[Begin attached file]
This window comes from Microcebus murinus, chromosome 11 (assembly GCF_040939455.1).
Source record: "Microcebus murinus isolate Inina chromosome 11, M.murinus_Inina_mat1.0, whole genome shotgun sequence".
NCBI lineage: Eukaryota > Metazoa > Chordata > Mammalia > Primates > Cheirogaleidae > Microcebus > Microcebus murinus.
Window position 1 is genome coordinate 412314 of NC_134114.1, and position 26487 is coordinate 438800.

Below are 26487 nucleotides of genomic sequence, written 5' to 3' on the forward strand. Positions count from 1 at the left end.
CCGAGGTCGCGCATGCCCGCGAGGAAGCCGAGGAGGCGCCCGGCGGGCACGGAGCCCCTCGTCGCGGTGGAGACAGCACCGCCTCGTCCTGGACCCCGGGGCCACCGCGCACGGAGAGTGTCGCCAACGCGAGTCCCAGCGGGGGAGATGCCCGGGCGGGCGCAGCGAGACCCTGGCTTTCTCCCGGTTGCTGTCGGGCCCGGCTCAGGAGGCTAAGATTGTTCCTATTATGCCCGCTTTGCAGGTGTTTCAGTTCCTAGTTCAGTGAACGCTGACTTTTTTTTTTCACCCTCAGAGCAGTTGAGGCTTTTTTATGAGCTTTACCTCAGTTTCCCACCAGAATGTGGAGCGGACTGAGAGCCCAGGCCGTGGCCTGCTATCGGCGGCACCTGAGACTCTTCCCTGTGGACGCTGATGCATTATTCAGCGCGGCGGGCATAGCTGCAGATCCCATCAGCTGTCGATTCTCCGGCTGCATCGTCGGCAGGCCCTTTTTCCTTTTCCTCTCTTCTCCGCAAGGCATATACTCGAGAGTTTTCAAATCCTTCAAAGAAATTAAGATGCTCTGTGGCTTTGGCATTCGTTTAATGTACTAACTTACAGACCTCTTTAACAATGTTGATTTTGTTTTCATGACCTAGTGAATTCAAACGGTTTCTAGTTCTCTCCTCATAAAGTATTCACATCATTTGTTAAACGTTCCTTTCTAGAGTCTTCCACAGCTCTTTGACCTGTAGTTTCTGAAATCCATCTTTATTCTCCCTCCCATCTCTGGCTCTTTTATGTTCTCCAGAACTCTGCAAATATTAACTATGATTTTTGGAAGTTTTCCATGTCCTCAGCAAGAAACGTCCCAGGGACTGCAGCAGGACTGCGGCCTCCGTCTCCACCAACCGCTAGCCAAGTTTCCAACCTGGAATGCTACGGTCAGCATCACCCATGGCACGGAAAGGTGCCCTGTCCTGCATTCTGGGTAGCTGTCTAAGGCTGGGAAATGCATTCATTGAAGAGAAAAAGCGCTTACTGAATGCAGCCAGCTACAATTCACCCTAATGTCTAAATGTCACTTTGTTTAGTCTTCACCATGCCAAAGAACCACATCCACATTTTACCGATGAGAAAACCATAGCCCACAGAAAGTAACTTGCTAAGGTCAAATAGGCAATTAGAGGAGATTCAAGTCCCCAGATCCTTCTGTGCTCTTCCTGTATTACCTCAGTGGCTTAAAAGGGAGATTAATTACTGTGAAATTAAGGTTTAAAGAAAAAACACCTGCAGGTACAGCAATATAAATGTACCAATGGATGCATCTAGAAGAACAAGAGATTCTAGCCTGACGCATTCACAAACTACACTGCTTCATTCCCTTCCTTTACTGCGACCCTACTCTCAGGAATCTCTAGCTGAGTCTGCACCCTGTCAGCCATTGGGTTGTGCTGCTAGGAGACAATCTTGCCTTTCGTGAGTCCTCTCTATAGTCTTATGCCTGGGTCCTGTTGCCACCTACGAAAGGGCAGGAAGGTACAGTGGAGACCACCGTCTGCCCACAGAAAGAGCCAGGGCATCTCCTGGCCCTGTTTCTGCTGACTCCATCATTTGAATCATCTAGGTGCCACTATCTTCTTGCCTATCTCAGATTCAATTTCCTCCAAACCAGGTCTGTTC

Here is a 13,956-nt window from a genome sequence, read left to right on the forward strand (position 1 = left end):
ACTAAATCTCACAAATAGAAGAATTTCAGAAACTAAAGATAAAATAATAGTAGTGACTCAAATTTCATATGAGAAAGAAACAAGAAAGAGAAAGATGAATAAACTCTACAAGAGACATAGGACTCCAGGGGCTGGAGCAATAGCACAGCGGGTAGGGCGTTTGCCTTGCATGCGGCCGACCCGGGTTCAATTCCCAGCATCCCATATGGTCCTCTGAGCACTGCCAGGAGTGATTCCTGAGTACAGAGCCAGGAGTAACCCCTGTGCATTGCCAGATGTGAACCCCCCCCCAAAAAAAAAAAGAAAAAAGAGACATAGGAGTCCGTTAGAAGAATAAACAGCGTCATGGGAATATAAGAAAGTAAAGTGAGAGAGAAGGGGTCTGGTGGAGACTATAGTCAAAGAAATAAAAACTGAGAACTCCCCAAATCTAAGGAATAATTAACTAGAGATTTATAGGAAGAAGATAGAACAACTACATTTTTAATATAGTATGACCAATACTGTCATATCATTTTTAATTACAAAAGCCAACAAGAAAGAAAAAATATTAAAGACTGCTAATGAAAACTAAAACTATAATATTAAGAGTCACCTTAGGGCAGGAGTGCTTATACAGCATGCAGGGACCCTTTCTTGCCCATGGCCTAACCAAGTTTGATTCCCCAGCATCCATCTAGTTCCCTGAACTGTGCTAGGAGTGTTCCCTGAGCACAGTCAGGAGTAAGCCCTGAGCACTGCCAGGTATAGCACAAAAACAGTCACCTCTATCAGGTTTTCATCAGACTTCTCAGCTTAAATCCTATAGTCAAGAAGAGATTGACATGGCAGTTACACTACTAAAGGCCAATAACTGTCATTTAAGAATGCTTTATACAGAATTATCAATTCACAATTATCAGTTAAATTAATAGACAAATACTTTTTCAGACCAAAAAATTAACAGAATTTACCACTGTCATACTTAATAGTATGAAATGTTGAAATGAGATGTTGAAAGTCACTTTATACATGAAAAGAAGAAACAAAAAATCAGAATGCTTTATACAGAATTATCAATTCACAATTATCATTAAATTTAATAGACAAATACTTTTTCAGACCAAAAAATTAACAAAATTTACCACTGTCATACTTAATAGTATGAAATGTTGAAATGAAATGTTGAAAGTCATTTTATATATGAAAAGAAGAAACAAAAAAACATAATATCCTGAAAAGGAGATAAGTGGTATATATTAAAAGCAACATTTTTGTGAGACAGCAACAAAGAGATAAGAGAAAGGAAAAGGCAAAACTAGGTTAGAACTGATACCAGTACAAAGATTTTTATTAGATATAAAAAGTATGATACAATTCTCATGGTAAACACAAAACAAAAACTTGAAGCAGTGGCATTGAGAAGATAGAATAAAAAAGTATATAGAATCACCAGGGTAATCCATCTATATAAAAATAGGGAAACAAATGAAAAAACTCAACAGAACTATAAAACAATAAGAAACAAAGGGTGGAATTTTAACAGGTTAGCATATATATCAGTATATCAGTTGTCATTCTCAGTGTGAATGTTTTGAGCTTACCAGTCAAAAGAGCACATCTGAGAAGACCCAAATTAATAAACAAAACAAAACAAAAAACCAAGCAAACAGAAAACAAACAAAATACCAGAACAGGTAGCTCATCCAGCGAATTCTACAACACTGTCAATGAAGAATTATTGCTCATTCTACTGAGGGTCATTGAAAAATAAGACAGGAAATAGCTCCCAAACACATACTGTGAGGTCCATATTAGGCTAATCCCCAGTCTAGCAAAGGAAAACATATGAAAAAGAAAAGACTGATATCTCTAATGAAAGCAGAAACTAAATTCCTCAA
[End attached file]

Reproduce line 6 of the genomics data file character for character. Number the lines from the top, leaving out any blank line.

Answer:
CCGAGGTCGCGCATGCCCGCGAGGAAGCCGAGGAGGCGCCCGGCGGGCACGGAGCCCCTCGTCGCGGTGGAGACAGCACCGCCTCGTCCTGGACCCCGGGGCCACCGCGCACGGAGAGTGTCGCCAACGCGAGTCCCAGCGGGGGAGATGCCCGGGCGGGCGCAGCGAGACCCTGGCTTTCTCCCGGTTGCTGTCGGGCCCGGCTCAGGAGGCTAAGATTGTTCCTATTATGCCCGCTTTGCAGGTGTTTCAGTTCCTAGTTCAGTGAACGCTGACTTTTTTTTTTCACCCTCAGAGCAGTTGAGGCTTTTTTATGAGCTTTACCTCAGTTTCCCACCAGAATGTGGAGCGGACTGAGAGCCCAGGCCGTGGCCTGCTATCGGCGGCACCTGAGACTCTTCCCTGTGGACGCTGATGCATTATTCAGCGCGGCGGGCATAGCTGCAGATCCCATCAGCTGTCGATTCTCCGGCTGCATCGTCGGCAGGCCCTTTTTCCTTTTCCTCTCTTCTCCGCAAGGCATATACTCGAGAGTTTTCAAATCCTTCAAAGAAATTAAGATGCTCTGTGGCTTTGGCATTCGTTTAATGTACTAACTTACAGACCTCTTTAACAATGTTGATTTTGTTTTCATGACCTAGTGAATTCAAACGGTTTCTAGTTCTCTCCTCATAAAGTATTCACATCATTTGTTAAACGTTCCTTTCTAGAGTCTTCCACAGCTCTTTGACCTGTAGTTTCTGAAATCCATCTTTATTCTCCCTCCCATCTCTGGCTCTTTTATGTTCTCCAGAACTCTGCAAATATTAACTATGATTTTTGGAAGTTTTCCATGTCCTCAGCAAGAAACGTCCCAGGGACTGCAGCAGGACTGCGGCCTCCGTCTCCACCAACCGCTAGCCAAGTTTCCAACCTGGAATGCTACGGTCAGCATCACCCATGGCACGGAAAGGTGCCCTGTCCTGCATTCTGGGTAGCTGTCTAAGGCTGGGAAATGCATTCATTGAAGAGAAAAAGCGCTTACTGAATGCAGCCAGCTACAATTCACCCTAATGTCTAAATGTCACTTTGTTTAGTCTTCACCATGCCAAAGAACCACATCCACATTTTACCGATGAGAAAACCATAGCCCACAGAAAGTAACTTGCTAAGGTCAAATAGGCAATTAGAGGAGATTCAAGTCCCCAGATCCTTCTGTGCTCTTCCTGTATTACCTCAGTGGCTTAAAAGGGAGATTAATTACTGTGAAATTAAGGTTTAAAGAAAAAACACCTGCAGGTACAGCAATATAAATGTACCAATGGATGCATCTAGAAGAACAAGAGATTCTAGCCTGACGCATTCACAAACTACACTGCTTCATTCCCTTCCTTTACTGCGACCCTACTCTCAGGAATCTCTAGCTGAGTCTGCACCCTGTCAGCCATTGGGTTGTGCTGCTAGGAGACAATCTTGCCTTTCGTGAGTCCTCTCTATAGTCTTATGCCTGGGTCCTGTTGCCACCTACGAAAGGGCAGGAAGGTACAGTGGAGACCACCGTCTGCCCACAGAAAGAGCCAGGGCATCTCCTGGCCCTGTTTCTGCTGACTCCATCATTTGAATCATCTAGGTGCCACTATCTTCTTGCCTATCTCAGATTCAATTTCCTCCAAACCAGGTCTGTTC